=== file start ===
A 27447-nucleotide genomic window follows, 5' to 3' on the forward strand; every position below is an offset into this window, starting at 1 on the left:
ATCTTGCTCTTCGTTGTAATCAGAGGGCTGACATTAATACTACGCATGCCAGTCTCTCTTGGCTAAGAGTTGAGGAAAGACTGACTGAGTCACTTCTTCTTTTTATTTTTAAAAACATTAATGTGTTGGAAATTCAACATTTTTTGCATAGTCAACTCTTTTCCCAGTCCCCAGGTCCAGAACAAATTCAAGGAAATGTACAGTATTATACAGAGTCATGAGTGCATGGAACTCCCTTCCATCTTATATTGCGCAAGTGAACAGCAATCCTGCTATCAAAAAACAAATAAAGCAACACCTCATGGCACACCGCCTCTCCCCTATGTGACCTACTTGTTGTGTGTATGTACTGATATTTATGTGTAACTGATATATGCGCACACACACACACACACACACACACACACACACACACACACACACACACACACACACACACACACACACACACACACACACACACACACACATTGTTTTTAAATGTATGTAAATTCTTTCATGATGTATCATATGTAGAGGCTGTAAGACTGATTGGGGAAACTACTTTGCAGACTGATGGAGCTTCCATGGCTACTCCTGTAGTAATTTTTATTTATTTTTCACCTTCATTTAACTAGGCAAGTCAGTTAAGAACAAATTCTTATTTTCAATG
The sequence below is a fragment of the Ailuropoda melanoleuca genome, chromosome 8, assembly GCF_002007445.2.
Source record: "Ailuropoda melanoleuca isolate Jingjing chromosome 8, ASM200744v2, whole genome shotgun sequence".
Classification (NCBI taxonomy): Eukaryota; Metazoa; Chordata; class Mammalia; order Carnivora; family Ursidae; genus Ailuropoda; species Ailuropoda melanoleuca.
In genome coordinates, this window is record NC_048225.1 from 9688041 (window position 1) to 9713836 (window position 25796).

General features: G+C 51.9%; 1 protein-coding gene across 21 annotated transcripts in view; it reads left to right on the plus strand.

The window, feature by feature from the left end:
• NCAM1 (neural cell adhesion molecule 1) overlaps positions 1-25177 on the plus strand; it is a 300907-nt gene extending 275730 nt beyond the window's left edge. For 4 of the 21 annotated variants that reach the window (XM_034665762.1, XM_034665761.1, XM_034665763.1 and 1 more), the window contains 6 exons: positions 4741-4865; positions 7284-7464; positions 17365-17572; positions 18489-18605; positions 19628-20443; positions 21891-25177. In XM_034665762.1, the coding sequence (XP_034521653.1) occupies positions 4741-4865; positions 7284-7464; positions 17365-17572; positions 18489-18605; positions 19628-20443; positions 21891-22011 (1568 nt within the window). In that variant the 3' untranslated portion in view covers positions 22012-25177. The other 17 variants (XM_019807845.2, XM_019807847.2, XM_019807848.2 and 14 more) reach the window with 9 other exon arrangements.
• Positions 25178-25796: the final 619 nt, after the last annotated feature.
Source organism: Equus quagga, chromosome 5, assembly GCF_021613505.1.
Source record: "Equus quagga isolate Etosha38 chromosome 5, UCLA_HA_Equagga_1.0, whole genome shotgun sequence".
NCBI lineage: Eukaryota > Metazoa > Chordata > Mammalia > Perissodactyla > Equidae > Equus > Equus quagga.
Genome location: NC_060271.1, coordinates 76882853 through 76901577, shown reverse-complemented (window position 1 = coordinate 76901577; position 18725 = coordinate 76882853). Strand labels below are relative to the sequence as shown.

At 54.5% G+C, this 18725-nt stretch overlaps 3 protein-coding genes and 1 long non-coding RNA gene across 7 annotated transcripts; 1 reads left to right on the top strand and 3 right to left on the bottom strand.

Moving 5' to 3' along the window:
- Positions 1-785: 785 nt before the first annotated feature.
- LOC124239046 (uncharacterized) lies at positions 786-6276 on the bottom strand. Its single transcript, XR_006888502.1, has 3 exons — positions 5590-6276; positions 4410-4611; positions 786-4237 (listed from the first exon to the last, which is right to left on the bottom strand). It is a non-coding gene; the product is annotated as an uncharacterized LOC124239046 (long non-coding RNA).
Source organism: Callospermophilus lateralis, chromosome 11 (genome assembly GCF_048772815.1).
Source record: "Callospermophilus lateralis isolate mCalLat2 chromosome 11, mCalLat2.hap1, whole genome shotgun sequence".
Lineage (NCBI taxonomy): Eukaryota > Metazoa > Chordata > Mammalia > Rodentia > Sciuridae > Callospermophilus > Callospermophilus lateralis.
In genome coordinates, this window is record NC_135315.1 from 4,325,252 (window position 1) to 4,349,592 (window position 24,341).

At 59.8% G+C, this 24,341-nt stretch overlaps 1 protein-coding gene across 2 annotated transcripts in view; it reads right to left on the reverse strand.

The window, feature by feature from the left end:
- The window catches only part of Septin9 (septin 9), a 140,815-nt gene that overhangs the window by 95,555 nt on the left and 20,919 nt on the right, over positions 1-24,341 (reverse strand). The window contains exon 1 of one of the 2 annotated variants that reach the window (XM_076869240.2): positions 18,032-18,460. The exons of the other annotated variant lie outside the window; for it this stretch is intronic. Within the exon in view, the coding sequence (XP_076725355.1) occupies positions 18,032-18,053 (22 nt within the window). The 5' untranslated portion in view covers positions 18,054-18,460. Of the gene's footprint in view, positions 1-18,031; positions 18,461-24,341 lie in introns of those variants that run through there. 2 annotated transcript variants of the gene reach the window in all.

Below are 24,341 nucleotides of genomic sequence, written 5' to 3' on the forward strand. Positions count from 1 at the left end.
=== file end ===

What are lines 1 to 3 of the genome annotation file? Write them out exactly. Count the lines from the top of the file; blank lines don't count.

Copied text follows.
A 27447-nucleotide genomic window follows, 5' to 3' on the forward strand; every position below is an offset into this window, starting at 1 on the left:
ATCTTGCTCTTCGTTGTAATCAGAGGGCTGACATTAATACTACGCATGCCAGTCTCTCTTGGCTAAGAGTTGAGGAAAGACTGACTGAGTCACTTCTTCTTTTTATTTTTAAAAACATTAATGTGTTGGAAATTCAACATTTTTTGCATAGTCAACTCTTTTCCCAGTCCCCAGGTCCAGAACAAATTCAAGGAAATGTACAGTATTATACAGAGTCATGAGTGCATGGAACTCCCTTCCATCTTATATTGCGCAAGTGAACAGCAATCCTGCTATCAAAAAACAAATAAAGCAACACCTCATGGCACACCGCCTCTCCCCTATGTGACCTACTTGTTGTGTGTATGTACTGATATTTATGTGTAACTGATATATGCGCACACACACACACACACACACACACACACACACACACACACACACACACACACACACACACACACACACACACACACACACACACACACACATTGTTTTTAAATGTATGTAAATTCTTTCATGATGTATCATATGTAGAGGCTGTAAGACTGATTGGGGAAACTACTTTGCAGACTGATGGAGCTTCCATGGCTACTCCTGTAGTAATTTTTATTTATTTTTCACCTTCATTTAACTAGGCAAGTCAGTTAAGAACAAATTCTTATTTTCAATG
The sequence below is a fragment of the Ailuropoda melanoleuca genome, chromosome 8, assembly GCF_002007445.2.